DEAR JERRY: I have been trying to find out the name of an early rock 'n' roll hit, a dance record. It had a big band theme, as did many of the early '50s records. The vocalist started by stating It's ?? time! Hit it! Oh, you're lookin' good. He then took listeners thru some of the various steps. Not too long ago I heard it in a TV movie. I waited until after the movie to catch the credits, but of course they didn't show them. To complicate matters more, the movie was not a regularly scheduled one. It was on only due to a rained out baseball game.
I have talked to plenty of people who say they remember it, but no one can come up with the artist or title. Every few years or so I hear it on the rado, but can never get ahold of the station for info. Won't you please help?
Ian Phillips, Chicago, Ill.
DEAR IAN: From the sketchy information you provide, I cannot offer an absolute match; however, a couple tunes immediately come to mind that favor your description.
Does The Madison Time sound familiar? This big band number, by the Ray Bryant Combo, is my pick as your mystery tune. A Top 30 hit from the spring of 1960, it includes narrative instructions on dancing the Madison, along with loads of you're lookin' good-type encourgment. Plus, he even says hit it!
If not that, how about It's Twine Time? Though a bit later than the time period you suggest, this 1965, Top 20 hit does begin with It's Twine time, followed soon with oh you're lookin' good. I'm betting it's The Madison Time. Let me know.
DEAR JERRY: Several years ago, you wrote a piece on the differences between a cover record and a remake. From your few paragraphs I learned more about this much-misunderstood topic than ever before.
One point I recall you making is that Elvis Presley never covered anyone else's hit. Not once.
Recently I began to think of songs by the Beatles, in this regard. While we know John Lennon and Paul McCartney wrote most of their songs, in their early years they did remake quite a few older songs. Still, I don't believe they ever issued a cover version. Am I right about this?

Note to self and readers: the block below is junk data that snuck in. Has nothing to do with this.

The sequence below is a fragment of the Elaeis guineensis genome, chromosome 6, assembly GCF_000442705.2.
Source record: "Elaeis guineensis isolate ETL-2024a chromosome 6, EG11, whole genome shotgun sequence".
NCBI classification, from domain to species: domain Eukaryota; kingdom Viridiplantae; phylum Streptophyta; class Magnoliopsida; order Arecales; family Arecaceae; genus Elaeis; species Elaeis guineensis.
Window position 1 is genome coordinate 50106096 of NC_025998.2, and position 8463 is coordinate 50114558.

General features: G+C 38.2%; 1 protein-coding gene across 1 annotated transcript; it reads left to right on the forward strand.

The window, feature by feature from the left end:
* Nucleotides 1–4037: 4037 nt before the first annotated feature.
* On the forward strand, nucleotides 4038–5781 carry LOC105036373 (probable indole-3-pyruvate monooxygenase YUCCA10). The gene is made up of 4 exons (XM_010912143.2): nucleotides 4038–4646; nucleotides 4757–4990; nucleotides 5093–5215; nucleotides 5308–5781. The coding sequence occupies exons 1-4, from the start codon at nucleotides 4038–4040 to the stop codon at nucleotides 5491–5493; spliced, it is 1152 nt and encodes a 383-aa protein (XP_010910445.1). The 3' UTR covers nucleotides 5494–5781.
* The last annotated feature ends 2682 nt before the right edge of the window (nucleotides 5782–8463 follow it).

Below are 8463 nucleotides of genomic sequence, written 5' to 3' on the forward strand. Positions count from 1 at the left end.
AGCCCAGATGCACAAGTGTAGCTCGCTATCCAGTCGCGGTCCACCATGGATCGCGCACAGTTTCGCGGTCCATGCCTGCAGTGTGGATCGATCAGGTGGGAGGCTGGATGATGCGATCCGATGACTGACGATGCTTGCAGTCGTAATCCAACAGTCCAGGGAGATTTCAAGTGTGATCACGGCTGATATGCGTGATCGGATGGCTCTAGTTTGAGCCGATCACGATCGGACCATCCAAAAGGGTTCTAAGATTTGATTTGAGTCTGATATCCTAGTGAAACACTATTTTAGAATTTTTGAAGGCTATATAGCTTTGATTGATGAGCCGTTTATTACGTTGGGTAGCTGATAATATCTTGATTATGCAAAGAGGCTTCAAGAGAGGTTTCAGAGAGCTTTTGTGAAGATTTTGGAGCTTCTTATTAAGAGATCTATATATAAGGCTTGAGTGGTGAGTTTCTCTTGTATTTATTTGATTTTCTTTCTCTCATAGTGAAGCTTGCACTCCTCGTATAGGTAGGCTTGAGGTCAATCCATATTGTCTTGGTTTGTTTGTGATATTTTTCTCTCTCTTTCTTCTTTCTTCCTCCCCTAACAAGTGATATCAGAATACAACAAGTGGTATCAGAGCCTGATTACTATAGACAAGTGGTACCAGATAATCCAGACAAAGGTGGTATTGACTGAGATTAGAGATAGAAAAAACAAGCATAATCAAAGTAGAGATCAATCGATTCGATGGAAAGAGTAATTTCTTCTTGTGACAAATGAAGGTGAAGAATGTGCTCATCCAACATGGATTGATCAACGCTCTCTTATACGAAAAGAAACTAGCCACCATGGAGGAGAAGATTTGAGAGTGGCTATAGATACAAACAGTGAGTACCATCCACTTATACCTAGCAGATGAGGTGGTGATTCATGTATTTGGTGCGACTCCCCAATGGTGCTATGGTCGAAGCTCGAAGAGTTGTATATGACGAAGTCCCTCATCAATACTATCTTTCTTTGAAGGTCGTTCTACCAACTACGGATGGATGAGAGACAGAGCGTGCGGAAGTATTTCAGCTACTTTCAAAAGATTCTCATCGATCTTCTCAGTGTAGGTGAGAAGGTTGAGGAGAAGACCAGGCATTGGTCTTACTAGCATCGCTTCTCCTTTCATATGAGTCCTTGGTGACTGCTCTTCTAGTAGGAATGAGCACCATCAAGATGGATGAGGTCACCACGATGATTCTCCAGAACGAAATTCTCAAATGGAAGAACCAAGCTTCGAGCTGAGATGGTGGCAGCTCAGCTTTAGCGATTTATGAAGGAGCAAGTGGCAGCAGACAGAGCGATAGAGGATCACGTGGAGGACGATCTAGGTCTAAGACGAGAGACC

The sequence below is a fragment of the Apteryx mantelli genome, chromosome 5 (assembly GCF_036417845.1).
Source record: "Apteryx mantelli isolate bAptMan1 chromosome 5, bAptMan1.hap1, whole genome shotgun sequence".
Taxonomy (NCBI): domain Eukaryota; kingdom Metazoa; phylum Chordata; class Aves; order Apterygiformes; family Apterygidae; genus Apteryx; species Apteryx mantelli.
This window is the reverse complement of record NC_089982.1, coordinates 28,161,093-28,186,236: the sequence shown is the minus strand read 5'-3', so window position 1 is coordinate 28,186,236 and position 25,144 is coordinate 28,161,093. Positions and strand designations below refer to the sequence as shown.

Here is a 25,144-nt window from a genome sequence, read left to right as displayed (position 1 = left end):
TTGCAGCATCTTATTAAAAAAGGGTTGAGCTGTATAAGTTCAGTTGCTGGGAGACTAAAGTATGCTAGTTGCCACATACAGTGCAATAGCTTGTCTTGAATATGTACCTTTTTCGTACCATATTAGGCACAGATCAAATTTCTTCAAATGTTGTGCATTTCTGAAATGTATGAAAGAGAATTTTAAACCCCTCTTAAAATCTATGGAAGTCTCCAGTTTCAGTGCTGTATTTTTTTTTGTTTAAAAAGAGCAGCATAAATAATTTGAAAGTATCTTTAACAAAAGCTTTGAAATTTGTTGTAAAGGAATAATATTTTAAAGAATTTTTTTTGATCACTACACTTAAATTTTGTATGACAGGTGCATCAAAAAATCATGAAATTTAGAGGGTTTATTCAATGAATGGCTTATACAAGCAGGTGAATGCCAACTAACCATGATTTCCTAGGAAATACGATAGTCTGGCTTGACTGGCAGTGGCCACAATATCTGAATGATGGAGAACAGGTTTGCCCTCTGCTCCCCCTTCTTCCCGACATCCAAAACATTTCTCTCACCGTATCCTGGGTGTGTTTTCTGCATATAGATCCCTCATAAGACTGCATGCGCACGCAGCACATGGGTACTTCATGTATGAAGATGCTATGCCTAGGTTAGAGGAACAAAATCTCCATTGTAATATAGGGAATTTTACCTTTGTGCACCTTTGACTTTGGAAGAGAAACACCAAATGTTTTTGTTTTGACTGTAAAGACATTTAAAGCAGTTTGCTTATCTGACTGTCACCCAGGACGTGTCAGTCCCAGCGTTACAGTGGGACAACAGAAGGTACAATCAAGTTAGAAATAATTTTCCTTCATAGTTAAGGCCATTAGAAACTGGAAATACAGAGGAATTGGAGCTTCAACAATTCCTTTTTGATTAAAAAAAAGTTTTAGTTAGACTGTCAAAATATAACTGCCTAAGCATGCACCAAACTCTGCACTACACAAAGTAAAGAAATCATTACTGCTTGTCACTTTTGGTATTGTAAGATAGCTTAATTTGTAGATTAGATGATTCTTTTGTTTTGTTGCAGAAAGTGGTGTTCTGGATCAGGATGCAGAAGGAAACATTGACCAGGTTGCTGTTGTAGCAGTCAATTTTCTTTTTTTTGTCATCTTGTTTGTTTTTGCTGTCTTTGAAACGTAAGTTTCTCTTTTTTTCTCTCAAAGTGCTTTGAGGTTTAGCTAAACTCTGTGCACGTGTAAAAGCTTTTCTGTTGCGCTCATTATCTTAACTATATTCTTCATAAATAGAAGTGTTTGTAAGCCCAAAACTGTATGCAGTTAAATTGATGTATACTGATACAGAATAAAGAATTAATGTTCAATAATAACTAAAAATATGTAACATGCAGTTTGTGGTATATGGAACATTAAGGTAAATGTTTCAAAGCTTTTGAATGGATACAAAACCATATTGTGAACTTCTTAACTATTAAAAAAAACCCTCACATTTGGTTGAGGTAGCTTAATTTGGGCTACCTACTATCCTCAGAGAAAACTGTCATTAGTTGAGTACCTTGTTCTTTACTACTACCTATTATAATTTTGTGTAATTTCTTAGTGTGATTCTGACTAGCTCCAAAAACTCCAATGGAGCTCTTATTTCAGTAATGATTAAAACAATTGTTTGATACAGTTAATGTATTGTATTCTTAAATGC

Edwin Halee, Southern, Conn.
DEAR EDWIN: You certainly are, though there are a couple of tunes that some might think to be covers. Since John and Paul wrote From Me to You, and issued it first in England, they did not cover Del Shannon's version. In fact, he covered them, thus owning the distinction of being the first U.S. artist to release a Lennon-McCartney composition.
As for Act Naturally, the Beatles version featuring Ringo Starr's lead vocal came out two years after Buck Owens' original, so it is a remake and not a cover. Same goes for Twist and Shout, another remake.
DEAR JERRY: As a pre-teen in the '50s, I faithfully watched the Mickey Mouse Club on TV. Long after the Mouseketeers grew up and went off in different directions, I tried to keep up with their various entertainment-related adventures. Of course Annette Funicello was the biggest star and the easiest to keep track of. It is very sad to see the health problems (MS) she is now having.
Johnny Crawford is another one that had a good singing and acting career.
Some of the cast have passed away, and some (Darlene) have had their troubles with the law.
About 20 years ago I read that Cubby (O'Brien) was playing drums for the Carpenters, but never a word about him since. Can you tell me if he is still performing?
Also, while on the subject, when did Karen Carpenter die?
Kim Carlisle, New Haven, Conn.
DEAR KIM: Cubby is still pounding out a beat, most recently for Bernadette Peters. Cubby accompanied Broadway Baby Bernadette on her most recent west coast tour.
Karen, the velvety voice of the Carpenters, died of anorexia nervosa complications on February 4, 1983.
DEAR JERRY: I have a 12-year-old son who has just become interested in the older James Bond movies. He especially enjoys the theme songs and I am wondering if there is a compilation CD of the James Bond film songs, performed by the original artists?
Pete, via e-mail
DEAR PETE: You and that young double agent will be pleased to know that EMI has issued The Best of James Bond: 30th Anniversary Collection, a 19-track Bond blast. Nearly all the tunes are by the original artists.
Among the many essential Bond themes included are: The James Bond Theme (Monty Norman Orchestra); Goldfinger; Moonraker and Diamonds Are Forever (Shirley Bassey); Nobody Does It Better (Carly Simon); A View to Kill (Duran Duran); For Your Eyes Only (Sheena Easton); Live and Let Die (Paul McCartney); All Time High (Rita Coolidge); License to Kill (Gladys Knight); From Russia with Love (Matt Monro); Thunderball (Tom Jones); You Only Live Twice (Nancy Sinatra); Man with the Golden Gun (Lulu).
DEAR JERRY: I heard a song titled Sugar Plum in the late '50s or early '60s, but have never ever heard it again. I wonder now if it it really exists. Its a doo-wop tune and very melodical. I would appreciate your expertise on this.
Doug Hale, Palm Harbor, Fla.
DEAR DOUG: Sugar Plum (Mercury 71975) is a summer '62 hit of sorts, by Ike Clanton. Nationally, the tune didn't do very well, charting for just two weeks and getting no higher than No. 95. Regionally, however, Sugar Plum did make the Top 40 in a number of areas, including Los Angeles where I lived in 1962.
IZ ZAT SO? Looking for a really tough trivia question to throw at that Beatles know-it-all friend? Try this one:
At first, nearly every Beatles original got covered by someone. The challenge is to name any that didn't.
Of their first 10 singles, only There's a Place and If I Fell qualify as uncovered.